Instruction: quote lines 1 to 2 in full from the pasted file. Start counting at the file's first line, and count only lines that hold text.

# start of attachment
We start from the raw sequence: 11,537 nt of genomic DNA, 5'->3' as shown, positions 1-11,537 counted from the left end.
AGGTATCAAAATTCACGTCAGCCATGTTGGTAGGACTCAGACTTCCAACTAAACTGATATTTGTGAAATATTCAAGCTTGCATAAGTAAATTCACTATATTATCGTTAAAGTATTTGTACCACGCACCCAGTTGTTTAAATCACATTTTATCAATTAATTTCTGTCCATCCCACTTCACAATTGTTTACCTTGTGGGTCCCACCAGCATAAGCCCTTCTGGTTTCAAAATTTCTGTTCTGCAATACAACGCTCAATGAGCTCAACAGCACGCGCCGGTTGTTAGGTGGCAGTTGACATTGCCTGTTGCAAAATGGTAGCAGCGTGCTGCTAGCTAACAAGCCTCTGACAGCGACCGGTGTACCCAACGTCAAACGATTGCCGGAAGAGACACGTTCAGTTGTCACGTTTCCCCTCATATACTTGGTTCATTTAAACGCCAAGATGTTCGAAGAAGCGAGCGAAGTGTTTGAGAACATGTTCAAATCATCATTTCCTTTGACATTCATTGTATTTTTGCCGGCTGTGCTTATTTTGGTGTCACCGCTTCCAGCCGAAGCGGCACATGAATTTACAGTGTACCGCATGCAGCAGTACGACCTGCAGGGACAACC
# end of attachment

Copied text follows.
We start from the raw sequence: 11,537 nt of genomic DNA, 5'->3' as shown, positions 1-11,537 counted from the left end.
AGGTATCAAAATTCACGTCAGCCATGTTGGTAGGACTCAGACTTCCAACTAAACTGATATTTGTGAAATATTCAAGCTTGCATAAGTAAATTCACTATATTATCGTTAAAGTATTTGTACCACGCACCCAGTTGTTTAAATCACATTTTATCAATTAATTTCTGTCCATCCCACTTCACAATTGTTTACCTTGTGGGTCCCACCAGCATAAGCCCTTCTGGTTTCAAAATTTCTGTTCTGCAATACAACGCTCAATGAGCTCAACAGCACGCGCCGGTTGTTAGGTGGCAGTTGACATTGCCTGTTGCAAAATGGTAGCAGCGTGCTGCTAGCTAACAAGCCTCTGACAGCGACCGGTGTACCCAACGTCAAACGATTGCCGGAAGAGACACGTTCAGTTGTCACGTTTCCCCTCATATACTTGGTTCATTTAAACGCCAAGATGTTCGAAGAAGCGAGCGAAGTGTTTGAGAACATGTTCAAATCATCATTTCCTTTGACATTCATTGTATTTTTGCCGGCTGTGCTTATTTTGGTGTCACCGCTTCCAGCCGAAGCGGCACATGAATTTACAGTGTACCGCATGCAGCAGTACGACCTGCAGGGACAACC